When the final whistle blew in Dulaney’s victory over Kenwood in the opening round of the Class 4A playoffs last November, the Lions celebrated as if they won a championship.
Dulaney had its first-ever state postseason victory.
After the postgame team huddle, Lions coach Daron Reid embraced his assistant Paul Thompson.
“It was a different hug…it was so special to see his face,” said Thompson. “Me and him knew it was going to be the last game.”
It would be the final shining moment for Reid, who lost a valiant battle with pancreatic cancer last weekend.
He was 41.
“He was like a big brother to me,” said Thompson, who took over for Reid as Lions coach shortly after the season ended. “What he meant to the community, the kids, is remarkable.”
Reid went 32-59 in 10 seasons at the Baltimore County school. The Lions, winless in 2021, finished 4-7 last fall including its landmark postseason win - a come-from-behind 36-24 road decision over Kenwood.
“We accomplished a lot with little. In past years, when we needed to have that one play we would fold and buckle,” said Thompson, who was the Lions’ offensive coordinator. “This year, we didn’t fold and buckle, even if we didn’t get it done, teams had to earn it.”
A lot of that grit came from Reid, who was diagnosed with late stage pancreatic cancer in 2020.
The effects mounted on Reid, a former defensive back at Western Connecticut University, during the 2022 season.
“He would sit in a chair…he didn’t want the kids to know he was in so much pain,” said Thompson. “Our kids would run over to him if there was a question. He would text us (assistants), ‘hey I’m yelling at you,’ if he saw something he didn’t like.”
Thompson met with the Dulaney players a couple of days ago. The school sent out an e-mail to the school community Monday, announcing Reid’s passing.
“He built a high character program within a school that’s very challenging because of the success of the other programs. He never complained,” said former Dulaney athletic director Richard Reed. “He always went through the grind and just put those kids on a different level. He gave them everything he had.”
Reed, who served as Lions athletic director from 2013 to 2019, said “he took a leap of faith,” when he asked Reid, then defensive coordinator at Franklin, to lead Dulaney’s football program.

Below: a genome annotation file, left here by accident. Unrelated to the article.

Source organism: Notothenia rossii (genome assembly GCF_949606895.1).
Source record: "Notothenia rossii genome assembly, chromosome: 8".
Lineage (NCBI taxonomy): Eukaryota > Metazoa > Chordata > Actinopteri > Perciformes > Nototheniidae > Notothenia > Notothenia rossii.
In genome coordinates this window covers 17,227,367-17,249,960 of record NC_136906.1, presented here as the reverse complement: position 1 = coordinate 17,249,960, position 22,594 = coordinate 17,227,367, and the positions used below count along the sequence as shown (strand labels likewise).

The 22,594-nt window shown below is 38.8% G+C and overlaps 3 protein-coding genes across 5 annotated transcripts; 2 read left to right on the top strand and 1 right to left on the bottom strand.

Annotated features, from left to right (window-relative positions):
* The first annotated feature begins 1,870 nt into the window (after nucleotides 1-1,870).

The Lions had only one winning season between 2004 and 2012. Franklin, one of the area’s top teams, were on the cusp of winning three Class 3A championships in seven seasons.
“He saw something he wanted to be a part of,” said Reed, who was hired by then-principal Linda Whitlock, a die-hard University of Florida fan who, according to Reed, wanted the Dulaney program improved. “One of the biggest pieces was to get football on track and the biggest piece was the coaching.”
Franklin coach Anthony Burgos first met Reid, then a substitute teacher at the Reisterstown school in 2004.
“He meant so much to the program,” said Burgos, who relinquished defensive coordinator duties to Reid in 2007. “He related to the young guys. It was a great atmosphere. He was a major piece in making Franklin football successful.”
A California native who graduated from Western Connecticut in 2002, Reid was familiar with Baltimore County public schools. His father, Rodney, was the longtime Junior ROTC coordinator at Milford Mill. Mother Monica was a secretary at Woodlawn.
“He was a hard worker,” said Milford Mill coach Reggie White, the dean of Baltimore County football coaches. “If you needed something, he was there. He was a major part of the county coaching brotherhood.”
Reed remembered Reid voraciously writing notes as legendary University of Alabama coach Nick Saban, using an overhead projector, taught defensive secondary techniques at a coaching clinic in Pennsylvania.
Reed, who coached alongside Reid on Franklin’s junior varsity, said Reid became an integral part of the Dulaney community.
“To bring diversity to that staff…there’s no price tag for it,” said Reed, who served as Franklin’s athletic director before moving to Dulaney. “Daron was a phenomenal educator.
He just knew how you were feeling and would give you a bear hug. It was disarming and full of love. He was genuine.”
Thompson remembers the times with Reid, a behavior interventionist at Dulaney, outside the Xs and Os.
“We’d talk about sports, life, you name it,” said Thompson. “He was trying to make me a better person, a better man.”
Thompson said Reid sacrificed for his players, taking them on college visits or helping with expenses.
Thompson, who lives in Arnold, nearly an hour away from Dulaney, wants to honor Reid, who leaves behind a wife, three children, his parents and two siblings.
“He (Reid) started something amazing, and I just got to keep it going,” said Thompson. “The guy was amazing.”
A public viewing for Reid will be Thursday Feb. 23 at the Vaughn Greene Funeral Home in Randallstown. The memorial service will be Friday Feb. 24 at Vaughn Greene at 3 p.m., following the wake at 2 p.m.